Commission proposes earlier closing time for night clubs

Stockholm | 2009-03-06 | 1 comment

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Berns in Stockholm is one place that - so far - is open until 5 am. Photo: Wikimedia

A new public commission on alcohol policy upsets restaurant- and clubowners in Stockholm. The commission proposes that no alcohol will be allowed to be sold after 3 am.

Today around ten bars in the city have permission to sell alcohol to 5 am. The responsible municipal commissionaire in Stockholm, Ulf Kristersson from the Moderate Party (liberal-conservative) wanted to make the system even more liberal a couple of years ago. He wanted night clubs and bars to be able to apply for any opening hours, even 24 hours if they wanted and saw a profit in it. That idea was however stopped by their coalition partners, the Christian Democrats.

The government’s commission wants to reduce people’s consumption of alcohol and violence in the streets by making it illegal to sell alcohol after 3 am. The local policemen that operate around Stureplan in Stockholm, an area with many night clubs, are happy with the idea. They think it will reduce violence and give them the possibility to put more resources on other sorts of crimes. Police units in other cities are positive as well:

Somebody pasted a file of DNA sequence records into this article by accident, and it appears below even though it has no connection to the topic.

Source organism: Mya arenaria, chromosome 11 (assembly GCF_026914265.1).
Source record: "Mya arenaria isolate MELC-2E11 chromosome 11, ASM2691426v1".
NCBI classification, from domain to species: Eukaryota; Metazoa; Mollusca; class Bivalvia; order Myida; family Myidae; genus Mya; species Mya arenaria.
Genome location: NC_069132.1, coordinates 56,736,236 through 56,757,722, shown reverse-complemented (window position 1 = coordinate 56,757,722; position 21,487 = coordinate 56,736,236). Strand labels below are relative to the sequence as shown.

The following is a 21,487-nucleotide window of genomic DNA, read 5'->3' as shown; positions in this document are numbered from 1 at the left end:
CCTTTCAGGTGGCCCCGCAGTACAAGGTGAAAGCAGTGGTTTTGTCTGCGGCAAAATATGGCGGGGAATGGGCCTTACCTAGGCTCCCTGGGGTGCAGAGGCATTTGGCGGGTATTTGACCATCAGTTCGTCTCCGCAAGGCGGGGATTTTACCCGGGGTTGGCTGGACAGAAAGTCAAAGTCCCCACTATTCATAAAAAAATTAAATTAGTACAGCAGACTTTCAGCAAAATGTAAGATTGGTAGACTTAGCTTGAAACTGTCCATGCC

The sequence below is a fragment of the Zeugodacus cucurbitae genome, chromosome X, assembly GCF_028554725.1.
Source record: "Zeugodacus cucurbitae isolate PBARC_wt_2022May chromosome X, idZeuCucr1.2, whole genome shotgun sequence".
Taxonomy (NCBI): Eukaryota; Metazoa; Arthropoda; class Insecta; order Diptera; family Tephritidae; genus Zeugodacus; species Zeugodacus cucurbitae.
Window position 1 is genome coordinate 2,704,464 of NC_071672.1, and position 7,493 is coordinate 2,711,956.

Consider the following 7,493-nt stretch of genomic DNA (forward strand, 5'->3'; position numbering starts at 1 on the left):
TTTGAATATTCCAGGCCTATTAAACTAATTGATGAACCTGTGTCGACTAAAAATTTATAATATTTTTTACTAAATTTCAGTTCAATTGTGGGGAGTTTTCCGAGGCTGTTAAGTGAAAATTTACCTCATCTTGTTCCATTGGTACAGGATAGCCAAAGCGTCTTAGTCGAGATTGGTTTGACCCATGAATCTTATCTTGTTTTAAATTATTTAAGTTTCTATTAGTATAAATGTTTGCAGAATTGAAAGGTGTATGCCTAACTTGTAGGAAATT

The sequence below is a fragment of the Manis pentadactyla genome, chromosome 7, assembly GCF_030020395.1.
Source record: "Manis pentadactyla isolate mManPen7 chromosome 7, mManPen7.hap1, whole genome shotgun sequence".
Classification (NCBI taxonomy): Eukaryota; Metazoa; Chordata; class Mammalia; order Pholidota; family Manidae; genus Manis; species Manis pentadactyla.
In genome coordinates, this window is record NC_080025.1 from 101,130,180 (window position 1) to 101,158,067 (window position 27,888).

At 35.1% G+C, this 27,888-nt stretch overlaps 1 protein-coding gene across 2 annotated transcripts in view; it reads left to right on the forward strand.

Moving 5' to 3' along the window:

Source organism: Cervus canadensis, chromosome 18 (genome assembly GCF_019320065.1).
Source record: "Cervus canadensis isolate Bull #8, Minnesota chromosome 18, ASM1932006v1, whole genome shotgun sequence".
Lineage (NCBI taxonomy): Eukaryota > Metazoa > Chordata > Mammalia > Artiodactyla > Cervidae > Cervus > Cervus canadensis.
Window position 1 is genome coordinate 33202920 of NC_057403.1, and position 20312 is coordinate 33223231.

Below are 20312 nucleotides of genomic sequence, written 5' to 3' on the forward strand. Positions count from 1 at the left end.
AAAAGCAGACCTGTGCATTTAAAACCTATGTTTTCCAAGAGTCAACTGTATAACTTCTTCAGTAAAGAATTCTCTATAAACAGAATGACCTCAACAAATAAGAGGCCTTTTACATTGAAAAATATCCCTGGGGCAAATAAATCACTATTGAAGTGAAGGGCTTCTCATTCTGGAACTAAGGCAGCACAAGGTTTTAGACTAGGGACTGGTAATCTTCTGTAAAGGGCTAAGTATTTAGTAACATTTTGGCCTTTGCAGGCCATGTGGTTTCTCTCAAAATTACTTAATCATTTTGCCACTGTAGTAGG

– The unrest in the city will disappear a few hours earlier if they change the opening hours. Our policemen who are out in the city see so many crimes related to alcohol says Linda Bergwall at the Gothenburg police to Swedish Radio.

Restaurant and club owners are naturally more skeptical. One of them says to Dagens Nyheter that there might be more violence if all clubs have to close at the same time. In the 1970ies, when the clubs didn’t have these liberal opening hours, there were many illegal clubs in Stockholm. Some people fear that they will be back if the legal ones close at 3 am.

Maria Ljungberg-Schött, local politician for the Moderate Party in Stockholm says to DN that in a big city like Stockholm, people must be able to spend time out also after 3 am, not only for the locals but also to meet the demands from the tourists.

Tommie Ullman


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